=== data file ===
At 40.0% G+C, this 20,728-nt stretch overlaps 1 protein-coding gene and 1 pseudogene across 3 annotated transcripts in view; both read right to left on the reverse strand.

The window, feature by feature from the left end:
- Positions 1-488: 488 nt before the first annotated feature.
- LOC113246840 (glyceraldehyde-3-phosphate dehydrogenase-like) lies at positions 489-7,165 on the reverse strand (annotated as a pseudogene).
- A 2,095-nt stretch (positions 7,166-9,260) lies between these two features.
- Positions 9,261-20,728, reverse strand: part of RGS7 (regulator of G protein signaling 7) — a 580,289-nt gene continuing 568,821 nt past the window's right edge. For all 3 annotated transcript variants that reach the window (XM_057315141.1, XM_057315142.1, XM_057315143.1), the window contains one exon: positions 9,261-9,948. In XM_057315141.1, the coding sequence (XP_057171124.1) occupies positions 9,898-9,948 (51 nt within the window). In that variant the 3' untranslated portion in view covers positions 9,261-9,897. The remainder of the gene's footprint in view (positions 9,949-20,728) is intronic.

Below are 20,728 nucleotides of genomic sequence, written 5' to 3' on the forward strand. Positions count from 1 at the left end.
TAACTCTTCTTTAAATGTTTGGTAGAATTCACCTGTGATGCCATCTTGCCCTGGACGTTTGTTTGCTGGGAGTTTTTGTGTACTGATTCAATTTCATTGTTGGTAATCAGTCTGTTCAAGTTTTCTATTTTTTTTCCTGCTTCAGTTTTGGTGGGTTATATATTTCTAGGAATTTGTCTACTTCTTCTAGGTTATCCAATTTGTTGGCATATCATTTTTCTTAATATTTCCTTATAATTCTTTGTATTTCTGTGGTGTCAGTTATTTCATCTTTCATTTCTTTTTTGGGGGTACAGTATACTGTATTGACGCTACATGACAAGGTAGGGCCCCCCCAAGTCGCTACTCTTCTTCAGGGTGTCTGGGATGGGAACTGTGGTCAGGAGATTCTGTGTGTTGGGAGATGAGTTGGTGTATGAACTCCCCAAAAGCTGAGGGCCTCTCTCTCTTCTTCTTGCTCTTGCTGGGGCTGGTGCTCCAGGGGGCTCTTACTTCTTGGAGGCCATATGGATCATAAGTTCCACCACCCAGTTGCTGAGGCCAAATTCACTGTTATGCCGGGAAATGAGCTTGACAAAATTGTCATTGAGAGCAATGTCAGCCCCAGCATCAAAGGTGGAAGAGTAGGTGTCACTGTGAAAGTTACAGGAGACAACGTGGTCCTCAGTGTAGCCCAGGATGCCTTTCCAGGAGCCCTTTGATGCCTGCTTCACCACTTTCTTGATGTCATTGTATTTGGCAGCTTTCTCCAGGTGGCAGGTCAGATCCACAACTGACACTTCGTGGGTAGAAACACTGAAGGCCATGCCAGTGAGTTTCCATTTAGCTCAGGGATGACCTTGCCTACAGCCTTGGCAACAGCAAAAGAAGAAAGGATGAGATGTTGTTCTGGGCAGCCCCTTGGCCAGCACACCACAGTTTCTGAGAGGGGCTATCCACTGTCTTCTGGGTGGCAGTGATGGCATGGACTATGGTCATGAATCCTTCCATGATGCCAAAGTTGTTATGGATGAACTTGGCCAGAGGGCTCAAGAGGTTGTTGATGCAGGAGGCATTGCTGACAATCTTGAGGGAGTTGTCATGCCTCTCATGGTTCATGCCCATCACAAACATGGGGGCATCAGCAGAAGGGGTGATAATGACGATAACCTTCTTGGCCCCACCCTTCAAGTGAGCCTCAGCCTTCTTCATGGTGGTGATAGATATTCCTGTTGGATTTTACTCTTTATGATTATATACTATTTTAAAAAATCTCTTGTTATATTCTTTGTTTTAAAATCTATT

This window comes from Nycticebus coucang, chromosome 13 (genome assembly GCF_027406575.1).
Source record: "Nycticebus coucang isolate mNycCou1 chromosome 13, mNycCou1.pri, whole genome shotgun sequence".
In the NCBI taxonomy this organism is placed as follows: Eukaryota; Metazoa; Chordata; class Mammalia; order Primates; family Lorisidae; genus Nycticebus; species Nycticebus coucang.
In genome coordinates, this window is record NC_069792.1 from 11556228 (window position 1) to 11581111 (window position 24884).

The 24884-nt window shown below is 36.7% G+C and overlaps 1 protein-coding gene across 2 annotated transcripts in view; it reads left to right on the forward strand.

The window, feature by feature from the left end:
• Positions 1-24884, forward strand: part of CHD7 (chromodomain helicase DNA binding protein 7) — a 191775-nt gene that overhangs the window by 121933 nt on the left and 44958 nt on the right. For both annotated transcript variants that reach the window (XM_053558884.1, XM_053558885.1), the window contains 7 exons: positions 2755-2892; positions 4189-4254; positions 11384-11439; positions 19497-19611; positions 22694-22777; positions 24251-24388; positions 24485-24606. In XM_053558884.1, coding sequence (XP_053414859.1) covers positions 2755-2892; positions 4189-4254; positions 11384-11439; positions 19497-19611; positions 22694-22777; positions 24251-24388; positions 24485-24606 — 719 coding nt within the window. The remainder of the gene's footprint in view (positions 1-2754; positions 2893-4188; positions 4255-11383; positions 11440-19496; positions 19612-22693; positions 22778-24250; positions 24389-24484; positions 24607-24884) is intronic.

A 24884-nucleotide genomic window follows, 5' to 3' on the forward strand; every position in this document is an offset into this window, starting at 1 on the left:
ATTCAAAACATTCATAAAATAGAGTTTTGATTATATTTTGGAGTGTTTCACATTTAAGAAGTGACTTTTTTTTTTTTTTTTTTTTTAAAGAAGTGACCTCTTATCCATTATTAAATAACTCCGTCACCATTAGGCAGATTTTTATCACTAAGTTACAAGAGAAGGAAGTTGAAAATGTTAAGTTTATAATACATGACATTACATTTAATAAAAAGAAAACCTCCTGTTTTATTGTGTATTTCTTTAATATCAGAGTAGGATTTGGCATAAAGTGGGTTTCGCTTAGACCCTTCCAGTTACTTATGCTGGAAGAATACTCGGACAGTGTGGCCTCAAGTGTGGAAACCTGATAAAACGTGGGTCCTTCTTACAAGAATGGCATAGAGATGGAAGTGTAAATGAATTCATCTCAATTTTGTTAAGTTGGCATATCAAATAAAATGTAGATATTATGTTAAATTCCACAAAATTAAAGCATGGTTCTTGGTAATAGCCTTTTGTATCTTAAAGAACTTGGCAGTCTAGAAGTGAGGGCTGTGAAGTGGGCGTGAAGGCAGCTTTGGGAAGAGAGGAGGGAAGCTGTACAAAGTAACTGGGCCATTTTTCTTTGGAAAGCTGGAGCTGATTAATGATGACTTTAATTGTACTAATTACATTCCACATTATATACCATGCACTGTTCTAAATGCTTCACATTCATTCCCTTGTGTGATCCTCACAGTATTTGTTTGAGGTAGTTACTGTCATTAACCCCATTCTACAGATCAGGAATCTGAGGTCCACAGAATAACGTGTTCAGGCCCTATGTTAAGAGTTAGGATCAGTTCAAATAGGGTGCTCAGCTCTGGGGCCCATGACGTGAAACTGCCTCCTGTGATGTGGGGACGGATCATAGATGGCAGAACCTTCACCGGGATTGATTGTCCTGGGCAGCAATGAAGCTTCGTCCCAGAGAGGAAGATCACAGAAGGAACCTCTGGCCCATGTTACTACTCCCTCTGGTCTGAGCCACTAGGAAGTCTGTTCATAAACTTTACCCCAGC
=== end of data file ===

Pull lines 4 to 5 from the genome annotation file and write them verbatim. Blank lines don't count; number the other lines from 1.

- LOC113246840 (glyceraldehyde-3-phosphate dehydrogenase-like) lies at positions 489-7,165 on the reverse strand (annotated as a pseudogene).
- A 2,095-nt stretch (positions 7,166-9,260) lies between these two features.